headshot of George Dinwiddie with books he's written

iDIA Computing Newsletter

September 2022

Unconscious Bias and Serendipity

I've been a conference reviewer many times, and am the Program Chair of AgileDC. I've always tried to be a conscientious reviewer, both helping the submitter make the best proposal possible and helping the conference offer the best program possible. I'm aware, though, that both of these goals imply some bias. Both are from the perspective of my point of view.

From my point of view, the proposed talk should give the attendees useful information. What information is useful? That's also from my point of view. Sometimes a session proposal advocates for behavior that I think is a bad idea. I have some strong beliefs, and if the proposed topic goes against those, I'm likely to recommend against the session. That's part of offering the best program possible.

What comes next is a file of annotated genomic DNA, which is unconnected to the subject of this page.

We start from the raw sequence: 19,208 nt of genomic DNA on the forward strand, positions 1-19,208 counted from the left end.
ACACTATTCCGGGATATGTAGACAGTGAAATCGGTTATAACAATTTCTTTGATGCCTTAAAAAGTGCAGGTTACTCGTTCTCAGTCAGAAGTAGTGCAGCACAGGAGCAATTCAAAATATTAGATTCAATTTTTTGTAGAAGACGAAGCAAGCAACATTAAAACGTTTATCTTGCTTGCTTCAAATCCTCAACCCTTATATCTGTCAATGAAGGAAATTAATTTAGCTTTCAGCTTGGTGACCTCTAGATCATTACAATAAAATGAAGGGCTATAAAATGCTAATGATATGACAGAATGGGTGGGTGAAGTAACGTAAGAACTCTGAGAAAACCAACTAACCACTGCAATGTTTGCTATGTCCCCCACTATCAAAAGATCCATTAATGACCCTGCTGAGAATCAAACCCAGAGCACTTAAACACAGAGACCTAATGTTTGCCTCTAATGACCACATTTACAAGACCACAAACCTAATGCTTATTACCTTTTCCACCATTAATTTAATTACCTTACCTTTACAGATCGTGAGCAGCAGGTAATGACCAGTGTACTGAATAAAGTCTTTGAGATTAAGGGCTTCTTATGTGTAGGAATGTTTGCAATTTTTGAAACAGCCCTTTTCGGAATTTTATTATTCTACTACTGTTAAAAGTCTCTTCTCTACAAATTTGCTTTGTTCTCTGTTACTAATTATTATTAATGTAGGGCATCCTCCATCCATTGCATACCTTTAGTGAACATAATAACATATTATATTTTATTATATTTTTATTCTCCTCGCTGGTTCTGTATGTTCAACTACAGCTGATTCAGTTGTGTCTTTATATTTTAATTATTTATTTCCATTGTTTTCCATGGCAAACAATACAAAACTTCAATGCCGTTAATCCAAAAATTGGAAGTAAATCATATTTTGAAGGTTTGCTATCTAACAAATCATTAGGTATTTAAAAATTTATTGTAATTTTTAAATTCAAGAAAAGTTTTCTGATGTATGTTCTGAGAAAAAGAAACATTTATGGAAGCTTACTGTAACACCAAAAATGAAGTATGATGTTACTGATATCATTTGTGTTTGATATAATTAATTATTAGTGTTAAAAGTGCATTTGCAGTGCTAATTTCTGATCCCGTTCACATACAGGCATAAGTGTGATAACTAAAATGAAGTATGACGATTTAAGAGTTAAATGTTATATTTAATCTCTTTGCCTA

From my point of view, the abstract should be clear, easy to understand, and should let the intended attendees understand what value they will receive in order to entice them to the session. That's part of making the best proposal possible. There's a middle ground between telling the punchline of the talk and being so coy that people aren't sure if it will be valuable.

I prefer to read the content of conference submissions first, without looking to see who submitted it. This is part of my strategy for trying to minimize my biases. I don't want to reject a good talk because I'm unhappy with the person submitting it for some other reason.